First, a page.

Aldis, digital asset management


Frustrations and Fixes

What questions should I ask when looking for a DAM?

In the early stages of the Digital Asset Management (DAM) discovery process, you have to take in a lot of information and assess its value to your organization. Information can come in the form of research, vendors, demonstrations, RFPs, etc., and distilling it all can be a challenge. There is no standard list of questions that applies to every organization… but there is a checklist of sorts that ensures you ask and answer the right questions for your unique situation.

Establish your baseline requirements

If you’re not a DAM expert, all the better, because this is your chance to articulate what your company needs, in practical, ‘layperson’ terms. Think like an owner of your organization, and force yourself to paint a picture of ‘what good looks like’ once the system is in place. In other words, big-picture, why are you investing in a DAM? This exercise will naturally lead to baseline questions you’ll want answered by any potential DAM vendor.

Leverage your in-house expertise and unique capabilities

Bring in people from different parts of the company who offer unique skill sets that are relevant to your DAM, and allow them to participate in the discovery process. Different questions will come up from different groups. Your IT department, especially, will undoubtedly provide an invaluable perspective. They’ll get into the technical specifications and requirements of a system, consider any existing technical realities or resources, and how the old and the new will or won’t integrate.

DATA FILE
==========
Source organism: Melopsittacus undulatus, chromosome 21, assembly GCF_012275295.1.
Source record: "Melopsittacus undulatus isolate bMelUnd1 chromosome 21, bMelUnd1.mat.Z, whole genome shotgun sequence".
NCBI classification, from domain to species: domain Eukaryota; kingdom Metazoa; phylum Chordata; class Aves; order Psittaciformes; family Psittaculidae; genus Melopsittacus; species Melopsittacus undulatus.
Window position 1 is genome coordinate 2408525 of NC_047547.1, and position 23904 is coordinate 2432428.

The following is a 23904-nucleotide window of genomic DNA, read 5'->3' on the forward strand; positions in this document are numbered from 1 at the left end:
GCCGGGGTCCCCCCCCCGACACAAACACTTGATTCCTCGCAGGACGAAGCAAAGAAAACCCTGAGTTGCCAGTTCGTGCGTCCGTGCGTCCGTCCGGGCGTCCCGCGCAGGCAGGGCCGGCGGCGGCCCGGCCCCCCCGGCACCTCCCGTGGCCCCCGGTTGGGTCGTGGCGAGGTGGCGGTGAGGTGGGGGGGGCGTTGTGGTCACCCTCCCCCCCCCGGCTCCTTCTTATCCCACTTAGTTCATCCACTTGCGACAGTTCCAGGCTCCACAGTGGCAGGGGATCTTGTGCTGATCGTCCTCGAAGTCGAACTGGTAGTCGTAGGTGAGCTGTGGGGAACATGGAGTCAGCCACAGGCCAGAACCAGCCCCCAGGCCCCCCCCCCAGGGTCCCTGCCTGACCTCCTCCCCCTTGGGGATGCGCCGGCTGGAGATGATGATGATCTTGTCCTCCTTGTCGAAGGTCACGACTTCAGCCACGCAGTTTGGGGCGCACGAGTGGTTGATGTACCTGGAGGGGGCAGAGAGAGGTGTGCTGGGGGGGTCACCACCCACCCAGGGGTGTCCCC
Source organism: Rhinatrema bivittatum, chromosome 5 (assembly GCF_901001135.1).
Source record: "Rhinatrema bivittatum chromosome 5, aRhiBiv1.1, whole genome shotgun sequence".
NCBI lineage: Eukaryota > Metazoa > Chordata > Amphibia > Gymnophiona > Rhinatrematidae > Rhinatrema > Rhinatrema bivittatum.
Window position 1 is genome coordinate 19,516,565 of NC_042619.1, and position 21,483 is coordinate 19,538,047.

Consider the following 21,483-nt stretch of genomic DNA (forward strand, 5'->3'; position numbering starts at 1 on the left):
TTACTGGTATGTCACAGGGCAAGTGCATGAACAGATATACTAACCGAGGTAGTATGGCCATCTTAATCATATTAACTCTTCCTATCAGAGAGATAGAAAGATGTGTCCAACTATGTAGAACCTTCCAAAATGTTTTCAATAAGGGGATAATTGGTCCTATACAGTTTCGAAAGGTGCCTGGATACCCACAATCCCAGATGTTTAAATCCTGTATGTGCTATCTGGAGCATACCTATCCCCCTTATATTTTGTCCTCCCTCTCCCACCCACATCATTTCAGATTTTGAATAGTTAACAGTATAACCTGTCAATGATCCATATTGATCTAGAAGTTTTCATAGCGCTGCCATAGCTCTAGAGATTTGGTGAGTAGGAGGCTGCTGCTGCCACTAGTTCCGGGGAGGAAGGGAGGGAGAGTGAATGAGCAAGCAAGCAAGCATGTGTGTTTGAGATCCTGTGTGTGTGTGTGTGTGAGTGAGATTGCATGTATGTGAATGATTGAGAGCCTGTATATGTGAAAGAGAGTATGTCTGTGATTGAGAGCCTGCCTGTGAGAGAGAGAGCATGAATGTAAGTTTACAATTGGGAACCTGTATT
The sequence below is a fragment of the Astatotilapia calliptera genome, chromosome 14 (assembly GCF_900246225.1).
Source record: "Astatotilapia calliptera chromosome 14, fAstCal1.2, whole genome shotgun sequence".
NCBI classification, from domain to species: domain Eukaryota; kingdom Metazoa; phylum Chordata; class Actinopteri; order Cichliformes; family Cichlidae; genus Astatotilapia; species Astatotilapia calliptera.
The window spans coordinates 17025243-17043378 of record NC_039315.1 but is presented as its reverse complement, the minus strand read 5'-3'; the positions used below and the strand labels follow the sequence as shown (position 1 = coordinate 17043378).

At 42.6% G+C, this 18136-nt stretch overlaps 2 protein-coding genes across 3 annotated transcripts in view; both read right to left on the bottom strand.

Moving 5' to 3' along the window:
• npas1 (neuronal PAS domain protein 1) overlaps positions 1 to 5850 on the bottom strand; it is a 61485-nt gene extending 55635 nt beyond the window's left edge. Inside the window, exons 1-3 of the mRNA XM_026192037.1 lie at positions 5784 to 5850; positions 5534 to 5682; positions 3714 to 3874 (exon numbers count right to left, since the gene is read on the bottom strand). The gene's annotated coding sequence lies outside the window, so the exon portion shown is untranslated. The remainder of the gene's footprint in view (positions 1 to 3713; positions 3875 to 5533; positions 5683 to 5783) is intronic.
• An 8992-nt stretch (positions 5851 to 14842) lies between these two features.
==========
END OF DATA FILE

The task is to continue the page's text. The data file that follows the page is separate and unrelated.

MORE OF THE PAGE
Drill down to concrete features your organization requires

With the help of the cross-functional group, get down to the nitty-gritty. For example, if you have a server that needs to support both Mac and PC users, then confirming that this is possible becomes part of your short-list of questions. It might feel like you’re dealing with trivial matters, but this is the time to put all the cards on the table, no matter how small or inconsequential they might seem.

Remember your needs and don’t get distracted by shiny objects

It’s easy to be attracted to and distracted by specific features and capabilities of a proposed system. And that’s not all bad. Your initial wish list was probably based in part on the solutions you thought existed, and learning about new developments can change your wish list. Great. Learn about what’s possible, but develop the habit of re-grounding yourself and constantly ask yourself, “Okay, but will it meet our needs?”

The RFP process is not an end in itself

A proposal from a vendor in response to an RFP (request for proposal) can provide an interesting baseline to build from and a direction to navigate, but it’s not a project plan. By definition, an RFP response is not informed by the kind of deep knowledge that will come with a full Discovery process of a DAM project. And until you can be shown a feature or functionality in action you can’t be certain it will work for your needs. Keep asking questions.  

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